World of Animals - - All About Cuttlefish -

rapid growth 6 months Feed­ing on tiny prey to match their size, the young cut­tles hunt vo­ra­ciously and grow very quickly. young adult­hood 12–18 months As they ma­ture, cut­tle­fish get stronger. Their diet changes to hunt­ing fish and other cephalopods as their en­ergy re­quire­ments in­crease.

mat­ing sea­son 13–20 months Cut­tle­fish make their way to shal­lower wa­ter to mate. It’s one of the only times that large num­bers of these crit­ters get to­gether. egg fer­til­i­sa­tion 14–20 months Males put on elab­o­rate dis­plays to at­tract mates. They then pass a pocket of sperm to the fe­male, who fer­tilises her eggs as she lays them. end of life Up to 2 years Male cut­tle­fish die shortly after mat­ing, while fe­males will wait for their eggs to hatch be­fore they per­ish.

“The blood that the hearts pump is a blue-green colour thanks to haemo­cyanin, which con­tains cop­per”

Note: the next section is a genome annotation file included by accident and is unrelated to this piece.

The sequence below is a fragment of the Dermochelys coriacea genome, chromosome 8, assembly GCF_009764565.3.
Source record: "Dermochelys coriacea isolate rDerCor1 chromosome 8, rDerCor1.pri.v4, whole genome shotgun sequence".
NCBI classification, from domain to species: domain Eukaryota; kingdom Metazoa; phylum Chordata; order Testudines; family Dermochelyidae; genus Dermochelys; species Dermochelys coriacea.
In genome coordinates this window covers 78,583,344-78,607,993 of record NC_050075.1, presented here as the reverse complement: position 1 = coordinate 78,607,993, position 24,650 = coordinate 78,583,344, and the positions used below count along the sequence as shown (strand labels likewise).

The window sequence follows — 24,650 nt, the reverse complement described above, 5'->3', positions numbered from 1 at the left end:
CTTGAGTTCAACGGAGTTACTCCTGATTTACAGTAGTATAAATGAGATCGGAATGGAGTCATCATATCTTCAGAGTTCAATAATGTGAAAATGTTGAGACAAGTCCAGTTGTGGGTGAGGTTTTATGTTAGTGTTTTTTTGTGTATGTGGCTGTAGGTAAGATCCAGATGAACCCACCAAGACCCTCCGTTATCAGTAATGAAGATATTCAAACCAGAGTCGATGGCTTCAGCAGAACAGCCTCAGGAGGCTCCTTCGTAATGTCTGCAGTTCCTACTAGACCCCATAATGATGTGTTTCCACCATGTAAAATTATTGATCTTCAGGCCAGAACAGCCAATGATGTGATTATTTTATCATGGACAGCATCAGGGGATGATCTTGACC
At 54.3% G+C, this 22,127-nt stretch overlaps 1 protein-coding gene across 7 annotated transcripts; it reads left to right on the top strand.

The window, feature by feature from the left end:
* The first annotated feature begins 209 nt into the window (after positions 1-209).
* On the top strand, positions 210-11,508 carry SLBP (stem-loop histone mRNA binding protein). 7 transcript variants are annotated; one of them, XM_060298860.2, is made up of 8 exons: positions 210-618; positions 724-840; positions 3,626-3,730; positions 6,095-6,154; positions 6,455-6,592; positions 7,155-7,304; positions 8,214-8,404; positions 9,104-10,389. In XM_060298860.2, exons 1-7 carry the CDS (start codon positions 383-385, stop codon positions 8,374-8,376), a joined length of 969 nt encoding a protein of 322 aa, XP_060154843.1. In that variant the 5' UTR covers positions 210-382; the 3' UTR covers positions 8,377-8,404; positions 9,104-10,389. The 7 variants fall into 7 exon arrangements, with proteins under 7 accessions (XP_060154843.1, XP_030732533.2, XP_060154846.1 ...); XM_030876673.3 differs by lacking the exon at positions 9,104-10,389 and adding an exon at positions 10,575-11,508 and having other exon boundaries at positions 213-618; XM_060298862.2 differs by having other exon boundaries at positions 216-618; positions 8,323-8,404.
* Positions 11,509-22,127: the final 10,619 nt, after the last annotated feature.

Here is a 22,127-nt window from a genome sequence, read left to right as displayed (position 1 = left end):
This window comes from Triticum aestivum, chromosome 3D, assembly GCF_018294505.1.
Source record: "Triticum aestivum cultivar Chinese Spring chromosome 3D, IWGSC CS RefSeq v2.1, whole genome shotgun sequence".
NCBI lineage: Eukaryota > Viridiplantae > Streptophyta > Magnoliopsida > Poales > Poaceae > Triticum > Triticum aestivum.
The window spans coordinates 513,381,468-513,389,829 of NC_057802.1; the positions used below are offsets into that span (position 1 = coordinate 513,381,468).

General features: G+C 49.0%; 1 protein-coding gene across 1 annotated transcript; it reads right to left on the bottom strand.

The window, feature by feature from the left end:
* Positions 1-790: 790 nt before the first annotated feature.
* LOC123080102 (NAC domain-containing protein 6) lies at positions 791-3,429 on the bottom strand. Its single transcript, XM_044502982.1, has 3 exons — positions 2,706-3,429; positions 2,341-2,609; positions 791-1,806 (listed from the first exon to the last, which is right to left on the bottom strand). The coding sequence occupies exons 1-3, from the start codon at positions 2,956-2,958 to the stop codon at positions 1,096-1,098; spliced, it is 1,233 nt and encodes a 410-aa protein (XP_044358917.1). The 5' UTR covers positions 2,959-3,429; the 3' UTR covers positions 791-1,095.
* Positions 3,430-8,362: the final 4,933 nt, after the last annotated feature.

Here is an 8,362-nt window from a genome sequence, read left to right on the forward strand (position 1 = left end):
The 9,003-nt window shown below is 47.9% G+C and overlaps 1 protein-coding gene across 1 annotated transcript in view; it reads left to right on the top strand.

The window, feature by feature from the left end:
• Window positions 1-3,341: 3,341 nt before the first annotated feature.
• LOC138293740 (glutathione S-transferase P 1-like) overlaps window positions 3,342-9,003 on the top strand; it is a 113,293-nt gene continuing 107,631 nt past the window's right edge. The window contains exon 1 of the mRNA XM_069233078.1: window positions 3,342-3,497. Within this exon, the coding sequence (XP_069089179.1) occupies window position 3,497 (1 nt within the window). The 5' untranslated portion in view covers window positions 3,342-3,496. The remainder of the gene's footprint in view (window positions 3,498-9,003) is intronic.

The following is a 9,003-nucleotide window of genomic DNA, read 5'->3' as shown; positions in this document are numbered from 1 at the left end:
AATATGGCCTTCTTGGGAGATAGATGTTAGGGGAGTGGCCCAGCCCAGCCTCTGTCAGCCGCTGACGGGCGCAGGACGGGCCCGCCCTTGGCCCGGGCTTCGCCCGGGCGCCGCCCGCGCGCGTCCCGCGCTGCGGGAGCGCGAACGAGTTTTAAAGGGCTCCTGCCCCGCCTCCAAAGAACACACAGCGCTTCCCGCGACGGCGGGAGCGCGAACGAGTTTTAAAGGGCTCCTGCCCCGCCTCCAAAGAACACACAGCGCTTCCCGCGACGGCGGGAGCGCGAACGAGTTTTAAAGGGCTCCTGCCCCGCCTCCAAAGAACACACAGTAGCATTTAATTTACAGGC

Di­ges­tiveglandMan­tleGillStom­achHeartFinAc­ces­sory heart Brain The cut­tle­fish brain is ar­rangedin a donut shape, which sur­rounds the oe­soph­a­gus. It has one of the largest brainto-body size ra­tios ofany in­ver­te­brate. Skin Ca­pa­ble of flash­ing in­cred­i­ble colours when threat­ened, the chro­matophores on the flam­boy­ant cut­tle­fish’sskin il­lu­mi­nate as a re­sponse to preda­tors. Cut­tle­bone Pro­vid­ing buoy­ancy and sta­bil­ity, the light, por­ous bone that runs through­out the cut­tle­fish’s body is made mainly of cal­cium car­bon­ate.Ink sacFound near the cut­tle­fish’s siphon,the ink sac also con­tains the ink glandwhere the fluid is pro­duced. When full, the sac is ready to be ex­pelled to de­ter any ap­proach­ingpreda­tors.Cir­cu­la­tory sys­temCut­tle­fish have three hearts – one for each gill and one for the rest of the body. The blood that the hearts pump is a blue-green colour thanks to haemo­cyanin,which con­tains cop­per.

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